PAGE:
This is our best chance in 20 years to put an end to plans and preparations for one or another type of draft, and to restore the eligibility of men who didn’t register for the draft for student aid, government jobs and training, naturalized citizenship, and other government programs from which they are currently excluded.
A vote on the floor of the Senate could come any day. The time to and to contact your Representative and Senators, and the Presidential candidates, is now.
Don’t register for the draft. Oppose both the draft and draft registration, for women or for men.
Support resistance by young women to the expansion of draft registration to women.
Sign the petitions to Congress (See Action Alerts below):
* Tell your Senators to vote to remove the provision for registration of women for the draft from the National Defense Appropriations Act (NDAA). Tell them resistance will make draft registration of women unenforceable, as it has for men.
* Support H.R. 4523 to end draft registration, abolish the Selective Service System, and restore eligibility for Federal student aid and other programs for men who didn’t register for the draft. Urge Senators to introduce a similar bill in the Senate.
* Sign the petitions to Congress (they were started independently, and there’s no reason not to sign both and also contact Congress directly):
* Oppose continued contingency planning for a draft of health care workers. For more info, go to: www.MedicalDraft.info
* Support continued resistance to draft registration as long as it remains the law. For more info, go to: www.Resisters.info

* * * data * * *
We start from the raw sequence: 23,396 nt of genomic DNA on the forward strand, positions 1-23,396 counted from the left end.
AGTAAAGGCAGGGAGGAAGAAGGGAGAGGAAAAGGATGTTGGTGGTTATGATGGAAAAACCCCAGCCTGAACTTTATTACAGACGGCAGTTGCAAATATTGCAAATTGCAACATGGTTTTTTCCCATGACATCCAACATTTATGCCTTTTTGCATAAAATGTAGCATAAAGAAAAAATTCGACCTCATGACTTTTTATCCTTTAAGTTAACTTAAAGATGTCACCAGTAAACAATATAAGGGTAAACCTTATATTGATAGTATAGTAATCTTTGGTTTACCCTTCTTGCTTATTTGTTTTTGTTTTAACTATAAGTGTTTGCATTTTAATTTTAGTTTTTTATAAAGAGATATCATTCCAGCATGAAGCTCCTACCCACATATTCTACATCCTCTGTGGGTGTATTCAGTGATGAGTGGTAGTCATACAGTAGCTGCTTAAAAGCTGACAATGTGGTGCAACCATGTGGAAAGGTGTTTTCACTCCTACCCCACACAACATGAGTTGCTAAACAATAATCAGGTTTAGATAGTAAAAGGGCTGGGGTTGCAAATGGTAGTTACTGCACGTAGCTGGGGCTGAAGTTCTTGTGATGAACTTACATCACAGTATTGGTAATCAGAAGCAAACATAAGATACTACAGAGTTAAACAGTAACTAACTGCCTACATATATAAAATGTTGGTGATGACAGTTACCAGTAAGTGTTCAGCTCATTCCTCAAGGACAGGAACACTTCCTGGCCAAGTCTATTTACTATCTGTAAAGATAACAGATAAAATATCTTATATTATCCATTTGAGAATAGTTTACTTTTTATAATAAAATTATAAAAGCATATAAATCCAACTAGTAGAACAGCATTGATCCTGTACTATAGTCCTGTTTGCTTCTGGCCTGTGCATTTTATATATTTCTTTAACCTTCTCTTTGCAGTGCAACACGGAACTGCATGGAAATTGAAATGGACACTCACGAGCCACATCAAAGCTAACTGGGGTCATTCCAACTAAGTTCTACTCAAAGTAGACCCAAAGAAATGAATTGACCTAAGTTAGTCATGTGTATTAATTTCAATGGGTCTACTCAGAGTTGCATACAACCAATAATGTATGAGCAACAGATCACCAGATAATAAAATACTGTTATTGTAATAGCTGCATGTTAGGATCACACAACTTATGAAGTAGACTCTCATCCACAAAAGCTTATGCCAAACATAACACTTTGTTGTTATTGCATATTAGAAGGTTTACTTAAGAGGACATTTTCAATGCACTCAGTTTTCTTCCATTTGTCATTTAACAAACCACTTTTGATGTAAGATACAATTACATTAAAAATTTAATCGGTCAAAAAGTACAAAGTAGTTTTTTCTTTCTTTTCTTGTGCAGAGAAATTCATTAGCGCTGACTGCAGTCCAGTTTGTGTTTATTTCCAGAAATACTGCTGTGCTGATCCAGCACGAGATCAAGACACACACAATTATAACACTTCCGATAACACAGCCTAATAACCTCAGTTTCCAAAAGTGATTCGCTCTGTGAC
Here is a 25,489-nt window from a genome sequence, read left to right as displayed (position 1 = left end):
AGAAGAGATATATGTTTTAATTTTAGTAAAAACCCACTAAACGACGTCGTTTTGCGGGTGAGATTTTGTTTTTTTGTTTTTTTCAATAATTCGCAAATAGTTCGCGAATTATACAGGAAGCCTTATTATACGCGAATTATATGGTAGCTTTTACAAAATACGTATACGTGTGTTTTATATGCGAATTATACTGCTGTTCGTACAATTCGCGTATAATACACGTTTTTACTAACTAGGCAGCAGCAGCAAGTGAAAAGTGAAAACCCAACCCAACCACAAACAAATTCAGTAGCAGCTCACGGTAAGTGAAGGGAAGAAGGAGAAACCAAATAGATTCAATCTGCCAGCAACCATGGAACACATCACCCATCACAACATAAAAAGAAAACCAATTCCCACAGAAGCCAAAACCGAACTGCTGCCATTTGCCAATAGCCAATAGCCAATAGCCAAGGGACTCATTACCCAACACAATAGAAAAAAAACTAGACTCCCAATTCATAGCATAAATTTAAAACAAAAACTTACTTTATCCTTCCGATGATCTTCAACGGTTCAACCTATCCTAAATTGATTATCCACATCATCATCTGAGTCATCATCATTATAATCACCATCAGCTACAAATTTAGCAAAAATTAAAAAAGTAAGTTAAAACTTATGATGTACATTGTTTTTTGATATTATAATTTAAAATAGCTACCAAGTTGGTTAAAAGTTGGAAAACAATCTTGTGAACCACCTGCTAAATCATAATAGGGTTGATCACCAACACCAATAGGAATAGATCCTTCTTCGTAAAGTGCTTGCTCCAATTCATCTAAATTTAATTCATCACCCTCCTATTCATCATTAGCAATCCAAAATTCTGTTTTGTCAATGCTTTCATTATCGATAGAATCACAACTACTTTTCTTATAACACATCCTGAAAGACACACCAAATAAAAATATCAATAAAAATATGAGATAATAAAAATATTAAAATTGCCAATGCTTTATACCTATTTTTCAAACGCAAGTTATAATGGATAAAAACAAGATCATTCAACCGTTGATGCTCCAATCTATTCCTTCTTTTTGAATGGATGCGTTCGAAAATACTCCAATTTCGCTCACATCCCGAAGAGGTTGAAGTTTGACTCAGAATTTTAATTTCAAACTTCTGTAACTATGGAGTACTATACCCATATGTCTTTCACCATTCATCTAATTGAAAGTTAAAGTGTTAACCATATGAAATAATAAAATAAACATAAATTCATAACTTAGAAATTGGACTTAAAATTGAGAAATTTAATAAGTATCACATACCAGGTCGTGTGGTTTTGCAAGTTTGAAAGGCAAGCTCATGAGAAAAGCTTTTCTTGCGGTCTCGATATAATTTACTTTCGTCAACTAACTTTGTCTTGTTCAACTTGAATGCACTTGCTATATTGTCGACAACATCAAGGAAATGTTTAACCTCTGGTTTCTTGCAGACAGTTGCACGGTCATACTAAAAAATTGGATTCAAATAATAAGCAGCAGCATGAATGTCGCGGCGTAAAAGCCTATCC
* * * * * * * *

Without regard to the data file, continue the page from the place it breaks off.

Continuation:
* Oppose any attempt to reinstate the draft or compulsory national service.
Published by Edward Hasbrouck, individually and not on behalf of any organization.
Tell Congress: Don’t Force Women to
Register for the Draft, Dump the Draft Entirely
Julie Mastrine / The Petition Site
ACTION ALERT: Sign the Petition Here.
About This Petition:
The House Armed Services Committee just passed an amendment to the National Defense Authorization Act that would authorize the President to require women to sign up for the military draft.
Right now, every man has to register for the Selective Service at age 18, and they can be drafted for war until they reach age 26. Not so for women. While this is unfair and sexist — women should be allowed to serve in combat roles just as men are — it is immoral to force people to go to war, no matter their sex.
The full House will consider this bill in May 2016. Please sign my petition to trigger an email to your Representatives to vote NO on forcing women to register for the draft and to introduce legislation ending the draft requirement for both sexes!